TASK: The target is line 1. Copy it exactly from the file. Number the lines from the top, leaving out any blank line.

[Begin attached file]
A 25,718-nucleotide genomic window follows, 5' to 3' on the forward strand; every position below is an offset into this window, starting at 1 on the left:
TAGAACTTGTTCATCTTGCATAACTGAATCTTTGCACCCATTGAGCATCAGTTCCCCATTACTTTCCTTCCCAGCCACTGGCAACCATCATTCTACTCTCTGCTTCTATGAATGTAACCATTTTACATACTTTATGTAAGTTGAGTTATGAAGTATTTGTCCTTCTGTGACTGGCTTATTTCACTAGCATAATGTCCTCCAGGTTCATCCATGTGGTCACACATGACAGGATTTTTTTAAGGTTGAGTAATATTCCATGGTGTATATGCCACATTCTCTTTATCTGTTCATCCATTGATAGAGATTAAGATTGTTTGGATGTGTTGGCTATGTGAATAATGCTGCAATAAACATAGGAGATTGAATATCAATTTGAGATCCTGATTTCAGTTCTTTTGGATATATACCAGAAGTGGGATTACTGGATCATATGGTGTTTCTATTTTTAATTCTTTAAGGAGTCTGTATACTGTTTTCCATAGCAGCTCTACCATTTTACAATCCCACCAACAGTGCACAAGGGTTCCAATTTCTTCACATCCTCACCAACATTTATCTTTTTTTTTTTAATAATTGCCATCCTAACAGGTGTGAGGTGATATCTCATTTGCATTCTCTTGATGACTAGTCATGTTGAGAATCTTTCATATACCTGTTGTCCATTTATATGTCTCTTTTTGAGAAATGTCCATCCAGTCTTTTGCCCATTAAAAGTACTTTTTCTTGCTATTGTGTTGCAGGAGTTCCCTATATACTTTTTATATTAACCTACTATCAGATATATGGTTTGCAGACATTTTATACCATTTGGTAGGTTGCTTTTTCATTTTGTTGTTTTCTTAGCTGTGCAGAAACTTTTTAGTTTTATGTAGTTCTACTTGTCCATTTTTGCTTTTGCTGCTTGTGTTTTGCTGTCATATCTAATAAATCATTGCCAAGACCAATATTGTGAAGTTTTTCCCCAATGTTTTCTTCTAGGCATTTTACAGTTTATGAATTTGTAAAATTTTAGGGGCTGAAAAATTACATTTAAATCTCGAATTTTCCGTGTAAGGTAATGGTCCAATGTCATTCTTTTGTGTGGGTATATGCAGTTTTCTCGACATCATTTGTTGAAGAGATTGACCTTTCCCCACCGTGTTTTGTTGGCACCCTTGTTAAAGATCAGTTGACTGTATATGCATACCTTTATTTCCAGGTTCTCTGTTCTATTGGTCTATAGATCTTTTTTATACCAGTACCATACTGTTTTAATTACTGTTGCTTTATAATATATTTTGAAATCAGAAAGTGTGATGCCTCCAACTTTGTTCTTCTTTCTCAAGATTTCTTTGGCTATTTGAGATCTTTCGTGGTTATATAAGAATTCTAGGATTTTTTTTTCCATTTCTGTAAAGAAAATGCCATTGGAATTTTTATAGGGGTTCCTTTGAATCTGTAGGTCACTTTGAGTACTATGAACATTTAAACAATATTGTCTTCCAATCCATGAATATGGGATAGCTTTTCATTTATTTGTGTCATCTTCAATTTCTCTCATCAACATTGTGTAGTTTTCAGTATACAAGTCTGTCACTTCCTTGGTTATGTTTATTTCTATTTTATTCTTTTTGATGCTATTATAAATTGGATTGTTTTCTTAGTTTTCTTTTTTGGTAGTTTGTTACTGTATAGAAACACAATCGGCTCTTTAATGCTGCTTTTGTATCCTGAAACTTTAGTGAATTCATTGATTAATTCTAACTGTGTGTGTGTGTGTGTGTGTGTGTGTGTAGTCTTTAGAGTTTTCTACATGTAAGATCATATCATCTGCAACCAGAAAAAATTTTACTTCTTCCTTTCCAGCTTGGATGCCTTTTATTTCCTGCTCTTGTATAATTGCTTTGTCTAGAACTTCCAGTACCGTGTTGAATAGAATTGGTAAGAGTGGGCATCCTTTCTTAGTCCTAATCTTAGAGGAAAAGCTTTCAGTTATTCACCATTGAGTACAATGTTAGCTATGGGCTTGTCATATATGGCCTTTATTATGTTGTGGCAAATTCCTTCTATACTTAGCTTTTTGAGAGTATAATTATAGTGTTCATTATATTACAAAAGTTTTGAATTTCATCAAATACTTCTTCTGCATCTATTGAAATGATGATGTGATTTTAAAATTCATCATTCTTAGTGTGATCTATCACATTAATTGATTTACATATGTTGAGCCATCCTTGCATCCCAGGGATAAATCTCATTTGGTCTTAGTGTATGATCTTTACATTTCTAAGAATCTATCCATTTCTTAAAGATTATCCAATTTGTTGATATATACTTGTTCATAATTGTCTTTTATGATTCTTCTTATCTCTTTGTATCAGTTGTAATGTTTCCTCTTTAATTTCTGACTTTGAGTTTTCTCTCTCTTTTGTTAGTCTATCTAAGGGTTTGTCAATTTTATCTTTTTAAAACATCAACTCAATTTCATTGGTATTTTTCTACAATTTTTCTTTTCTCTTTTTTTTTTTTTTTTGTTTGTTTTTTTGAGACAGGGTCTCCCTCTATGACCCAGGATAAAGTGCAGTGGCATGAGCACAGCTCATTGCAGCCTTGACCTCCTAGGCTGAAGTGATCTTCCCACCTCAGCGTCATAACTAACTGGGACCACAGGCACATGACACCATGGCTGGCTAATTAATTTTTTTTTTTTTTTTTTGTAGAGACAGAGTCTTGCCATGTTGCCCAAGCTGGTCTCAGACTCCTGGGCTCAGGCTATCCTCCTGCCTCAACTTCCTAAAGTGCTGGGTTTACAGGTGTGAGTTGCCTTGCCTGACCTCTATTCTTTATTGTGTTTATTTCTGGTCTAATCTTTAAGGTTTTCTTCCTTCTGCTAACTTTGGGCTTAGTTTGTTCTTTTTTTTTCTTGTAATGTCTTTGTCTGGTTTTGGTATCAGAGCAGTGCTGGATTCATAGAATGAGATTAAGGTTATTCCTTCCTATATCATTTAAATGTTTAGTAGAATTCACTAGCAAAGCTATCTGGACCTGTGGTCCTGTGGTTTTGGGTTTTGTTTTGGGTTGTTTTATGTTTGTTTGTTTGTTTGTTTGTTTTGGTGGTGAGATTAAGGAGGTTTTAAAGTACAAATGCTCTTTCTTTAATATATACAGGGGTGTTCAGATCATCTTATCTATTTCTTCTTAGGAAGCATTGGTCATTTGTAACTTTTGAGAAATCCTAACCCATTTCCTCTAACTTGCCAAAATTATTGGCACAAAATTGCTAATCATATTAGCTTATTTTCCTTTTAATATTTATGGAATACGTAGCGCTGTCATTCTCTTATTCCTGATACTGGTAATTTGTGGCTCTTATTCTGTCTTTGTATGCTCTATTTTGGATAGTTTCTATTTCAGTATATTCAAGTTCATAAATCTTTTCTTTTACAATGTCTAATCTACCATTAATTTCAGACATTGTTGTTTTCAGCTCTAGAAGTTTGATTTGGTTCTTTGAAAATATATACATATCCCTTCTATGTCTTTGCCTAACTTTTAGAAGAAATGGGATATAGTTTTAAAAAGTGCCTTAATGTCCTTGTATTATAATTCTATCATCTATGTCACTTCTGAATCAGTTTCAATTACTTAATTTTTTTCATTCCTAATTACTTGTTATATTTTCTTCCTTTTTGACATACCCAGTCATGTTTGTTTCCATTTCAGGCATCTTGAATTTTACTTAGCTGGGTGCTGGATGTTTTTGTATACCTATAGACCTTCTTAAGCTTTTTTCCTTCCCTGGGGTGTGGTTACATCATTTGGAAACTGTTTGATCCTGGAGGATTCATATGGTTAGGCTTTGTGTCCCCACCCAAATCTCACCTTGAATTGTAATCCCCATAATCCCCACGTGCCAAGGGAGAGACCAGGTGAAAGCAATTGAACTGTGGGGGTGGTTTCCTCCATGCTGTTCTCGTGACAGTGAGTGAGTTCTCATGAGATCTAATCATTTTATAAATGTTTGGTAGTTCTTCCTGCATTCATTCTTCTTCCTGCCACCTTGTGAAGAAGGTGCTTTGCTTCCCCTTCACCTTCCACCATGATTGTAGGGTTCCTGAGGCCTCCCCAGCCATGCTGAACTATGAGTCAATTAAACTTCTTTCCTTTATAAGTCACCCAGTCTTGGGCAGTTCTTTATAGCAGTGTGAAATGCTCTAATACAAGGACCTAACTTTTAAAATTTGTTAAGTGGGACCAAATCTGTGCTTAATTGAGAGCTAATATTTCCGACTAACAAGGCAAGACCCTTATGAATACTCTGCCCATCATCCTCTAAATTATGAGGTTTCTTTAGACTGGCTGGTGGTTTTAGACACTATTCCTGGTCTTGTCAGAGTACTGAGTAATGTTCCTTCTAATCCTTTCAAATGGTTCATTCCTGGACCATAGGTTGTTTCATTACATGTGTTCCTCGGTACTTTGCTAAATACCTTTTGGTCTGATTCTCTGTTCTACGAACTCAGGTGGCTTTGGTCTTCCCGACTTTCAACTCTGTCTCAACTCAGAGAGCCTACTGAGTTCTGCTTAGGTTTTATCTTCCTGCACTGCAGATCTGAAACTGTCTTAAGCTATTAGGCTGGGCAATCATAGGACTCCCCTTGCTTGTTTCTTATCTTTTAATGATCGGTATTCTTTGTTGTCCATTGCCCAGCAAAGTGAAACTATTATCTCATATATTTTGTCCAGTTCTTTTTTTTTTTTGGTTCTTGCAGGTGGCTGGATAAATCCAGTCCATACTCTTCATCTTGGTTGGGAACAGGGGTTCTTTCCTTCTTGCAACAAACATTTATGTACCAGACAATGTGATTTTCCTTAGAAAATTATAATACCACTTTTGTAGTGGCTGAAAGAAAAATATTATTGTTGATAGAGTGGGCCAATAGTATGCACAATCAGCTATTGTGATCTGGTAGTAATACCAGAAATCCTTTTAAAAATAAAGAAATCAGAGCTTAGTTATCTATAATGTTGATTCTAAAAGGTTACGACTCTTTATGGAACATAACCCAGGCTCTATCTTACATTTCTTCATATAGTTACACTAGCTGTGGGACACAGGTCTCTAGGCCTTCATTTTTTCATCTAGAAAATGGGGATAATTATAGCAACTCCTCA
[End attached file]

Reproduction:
A 25,718-nucleotide genomic window follows, 5' to 3' on the forward strand; every position below is an offset into this window, starting at 1 on the left: